most supermarkets our way have no sales , promo's or specials on many items so in effect they have gone up
Yes, fewer promo or special sales but we don't shop much at chain markets (before or now). We do most of our shopping at places that have lower prices than the big markets and don't have many specials. Places like Costco, Aldi's, Grocery Outlet, local Asian or Middle Eastern markets, etc.
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Old 05-08-2020, 03:04 PM
 
1,963 posts, read 495,223 times
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Originally Posted by HJ99 View Post
Food prices will be stable or rise as people need food to live. You can survive on park bench with coat stuffed with newspapers, but still have to eat.
Which is why the claims of whole warehouses of fresh food rotting, milk being dumped, even meat animals being culled has me completely confused.

Is our entire restaurant 'infrastructure' so incredibly wasteful that even when feeding the same number of people, the lack of commercial buyers means some large percentage of food has no market?
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Old 05-08-2020, 03:18 PM
 
Location: Ohio
22,065 posts, read 15,418,972 times
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Quote:
Originally Posted by Happs View Post
Why aren't prices on most goods and services rapidly declining during this pandemic?
Why would they?

Are you suggesting COVID-19 infects software?

You order what you sell. If you're not selling it, then you're not ordering it and if you're not ordering it, then nobody is producing it.

See how that works?

This isn't 1920 where you produce, produce, produce then stock-pile, stock-pile, stock-pile and when that warehouse gets full, go rent another warehouse to stock-pile, stock-pile, stock-pile.

It's called JIT (Just-in-Time) inventory. You might want to familiarize yourself with it.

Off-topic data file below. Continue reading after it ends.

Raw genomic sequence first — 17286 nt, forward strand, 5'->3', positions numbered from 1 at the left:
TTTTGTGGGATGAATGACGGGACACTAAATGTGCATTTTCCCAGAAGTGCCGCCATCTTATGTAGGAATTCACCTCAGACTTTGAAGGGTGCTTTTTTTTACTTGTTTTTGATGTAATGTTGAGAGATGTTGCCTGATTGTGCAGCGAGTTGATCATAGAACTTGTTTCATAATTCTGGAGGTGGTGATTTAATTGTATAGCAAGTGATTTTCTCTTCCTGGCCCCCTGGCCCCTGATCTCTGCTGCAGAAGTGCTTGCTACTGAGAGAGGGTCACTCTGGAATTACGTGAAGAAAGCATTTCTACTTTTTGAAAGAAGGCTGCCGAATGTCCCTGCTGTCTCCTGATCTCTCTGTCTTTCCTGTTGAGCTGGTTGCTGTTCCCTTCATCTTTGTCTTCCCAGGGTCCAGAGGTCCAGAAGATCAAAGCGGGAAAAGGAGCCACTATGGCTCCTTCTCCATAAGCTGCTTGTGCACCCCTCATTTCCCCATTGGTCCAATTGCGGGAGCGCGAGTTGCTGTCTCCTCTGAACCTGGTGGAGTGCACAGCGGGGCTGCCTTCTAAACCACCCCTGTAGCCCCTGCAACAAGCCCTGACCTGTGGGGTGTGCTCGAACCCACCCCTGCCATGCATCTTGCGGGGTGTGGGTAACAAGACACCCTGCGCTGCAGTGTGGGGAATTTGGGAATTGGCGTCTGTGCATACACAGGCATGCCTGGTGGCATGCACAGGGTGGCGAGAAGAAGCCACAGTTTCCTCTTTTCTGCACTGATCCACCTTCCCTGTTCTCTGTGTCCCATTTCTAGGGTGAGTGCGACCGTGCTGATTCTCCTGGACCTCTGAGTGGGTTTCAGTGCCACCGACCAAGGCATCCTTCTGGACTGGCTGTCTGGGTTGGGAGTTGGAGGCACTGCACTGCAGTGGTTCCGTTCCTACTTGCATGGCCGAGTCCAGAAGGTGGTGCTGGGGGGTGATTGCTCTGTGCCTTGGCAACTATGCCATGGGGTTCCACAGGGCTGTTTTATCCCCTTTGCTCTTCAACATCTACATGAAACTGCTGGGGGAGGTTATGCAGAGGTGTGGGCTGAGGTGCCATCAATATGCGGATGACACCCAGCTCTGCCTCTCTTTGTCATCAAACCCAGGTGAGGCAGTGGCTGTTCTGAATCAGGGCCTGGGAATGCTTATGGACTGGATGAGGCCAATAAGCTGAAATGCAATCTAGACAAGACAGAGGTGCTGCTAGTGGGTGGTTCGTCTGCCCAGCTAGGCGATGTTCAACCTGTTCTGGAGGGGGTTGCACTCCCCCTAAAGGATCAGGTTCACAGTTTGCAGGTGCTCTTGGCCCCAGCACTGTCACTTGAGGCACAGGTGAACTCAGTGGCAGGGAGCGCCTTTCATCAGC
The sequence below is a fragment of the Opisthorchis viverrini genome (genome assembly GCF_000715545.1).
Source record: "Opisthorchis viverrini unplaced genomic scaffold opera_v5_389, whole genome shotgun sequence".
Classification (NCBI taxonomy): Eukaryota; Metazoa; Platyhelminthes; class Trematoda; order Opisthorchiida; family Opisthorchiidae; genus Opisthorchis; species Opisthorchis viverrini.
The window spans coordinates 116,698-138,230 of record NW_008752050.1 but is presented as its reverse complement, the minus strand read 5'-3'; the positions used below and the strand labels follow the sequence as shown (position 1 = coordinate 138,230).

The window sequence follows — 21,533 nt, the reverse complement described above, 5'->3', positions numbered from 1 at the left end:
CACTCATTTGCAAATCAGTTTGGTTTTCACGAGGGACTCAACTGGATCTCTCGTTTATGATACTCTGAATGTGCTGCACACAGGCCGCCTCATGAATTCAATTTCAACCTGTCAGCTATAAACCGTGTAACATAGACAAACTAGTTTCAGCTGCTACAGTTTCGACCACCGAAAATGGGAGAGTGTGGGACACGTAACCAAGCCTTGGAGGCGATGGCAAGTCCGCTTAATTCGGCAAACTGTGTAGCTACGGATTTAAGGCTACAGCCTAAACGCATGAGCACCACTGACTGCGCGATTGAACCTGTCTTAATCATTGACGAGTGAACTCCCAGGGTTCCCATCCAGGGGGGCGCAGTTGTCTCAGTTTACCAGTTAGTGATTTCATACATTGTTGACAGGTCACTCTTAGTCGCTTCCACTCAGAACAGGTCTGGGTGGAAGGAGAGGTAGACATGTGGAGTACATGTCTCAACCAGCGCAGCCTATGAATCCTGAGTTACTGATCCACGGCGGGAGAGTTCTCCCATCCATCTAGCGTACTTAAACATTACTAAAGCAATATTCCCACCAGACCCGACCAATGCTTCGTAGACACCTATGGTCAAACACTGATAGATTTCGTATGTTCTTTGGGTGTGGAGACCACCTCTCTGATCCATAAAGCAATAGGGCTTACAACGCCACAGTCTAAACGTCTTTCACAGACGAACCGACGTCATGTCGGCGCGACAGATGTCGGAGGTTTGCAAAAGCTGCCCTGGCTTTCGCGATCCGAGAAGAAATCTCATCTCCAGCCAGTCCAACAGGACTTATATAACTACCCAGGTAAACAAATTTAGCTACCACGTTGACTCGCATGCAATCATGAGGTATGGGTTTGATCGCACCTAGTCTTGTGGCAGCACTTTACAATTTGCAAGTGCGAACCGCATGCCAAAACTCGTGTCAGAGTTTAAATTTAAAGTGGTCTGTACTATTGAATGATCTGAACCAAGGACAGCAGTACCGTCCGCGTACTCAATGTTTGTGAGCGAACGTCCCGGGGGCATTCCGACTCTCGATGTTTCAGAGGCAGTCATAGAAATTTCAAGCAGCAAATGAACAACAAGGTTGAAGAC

With respect to services, pricing is generally predicated on costs, mainly overhead. I'm not seeing where those costs have been reduced.

Quote:
Originally Posted by Happs View Post
With high unemployment rates and low stock market indexes compared to January 2020, one would assume that consumers have less disposable income. It seems however that prices are holding steady to increasing.
Stock market indexes?

Why don't you just say it's dependent on whether there are two birds sitting in a particular tree or not?

Do you understand that only 3% of US businesses are publicly-traded corporations and they employ only 5.6% of the work-force?

Yeah, that's right...97% of US businesses are forbidden by law from selling stocks and they employ 94.4% of the work-force.

I guess you didn't. Now you know.
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Old 05-08-2020, 03:20 PM
 
Location: Omaha, Nebraska
8,813 posts, read 5,077,644 times
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Quote:
Originally Posted by Therblig View Post
Which is why the claims of whole warehouses of fresh food rotting, milk being dumped, even meat animals being culled has me completely confused.

Is our entire restaurant 'infrastructure' so incredibly wasteful that even when feeding the same number of people, the lack of commercial buyers means some large percentage of food has no market?
In part, yes. But the problem in some cases is that the food items in question are processed in completely different ways for restaurants and large commercial kitchens than they are for home use (think butter in small pats instead of sticks, milk in flexible 5 gallon plastic bags instead of 1 gallon jugs, huge bags of salad mix, and bottled liquid egg mix instead actual eggs in their shells packaged in 1 dozen cartons), and it takes a while to increase the availability of the consumer packaging. Basically, it's the toilet paper issue, writ large. The TP shortage wasn't just from hoarding, it was from the fact that usually about 60% of TP was manufactured in those huge rolls used in commercial toilet stalls, while consumers needed the small rolls we can hang on our TP holder in our home bathroom. It took the companies a while to retool. But the crops are perishable, so in the interim they end up wasted. (In the case of crops that can't be harvested by machine, a shortage of migrant field workers is also playing a role, as many of them are now stuck in Mexico.)

In the case of meat, the problem is that the large meatpacking plants had to shut down because too many workers fell ill. Farmers and ranchers can't sell meat directly to the consumer, and if they can't send their animals to a USDA-approved butcher or processing plant, they have no way to get their animals processed for the consumer to use. (They can sell the live animal - but in the typical urban or suburban area home slaughter and butchering isn't allowed, even if the person buying the critter knows how to do it, which fewer and fewer do.) And they can only afford to hold on to the animals for so long, as every day the animals have to be fed.

It's complicated.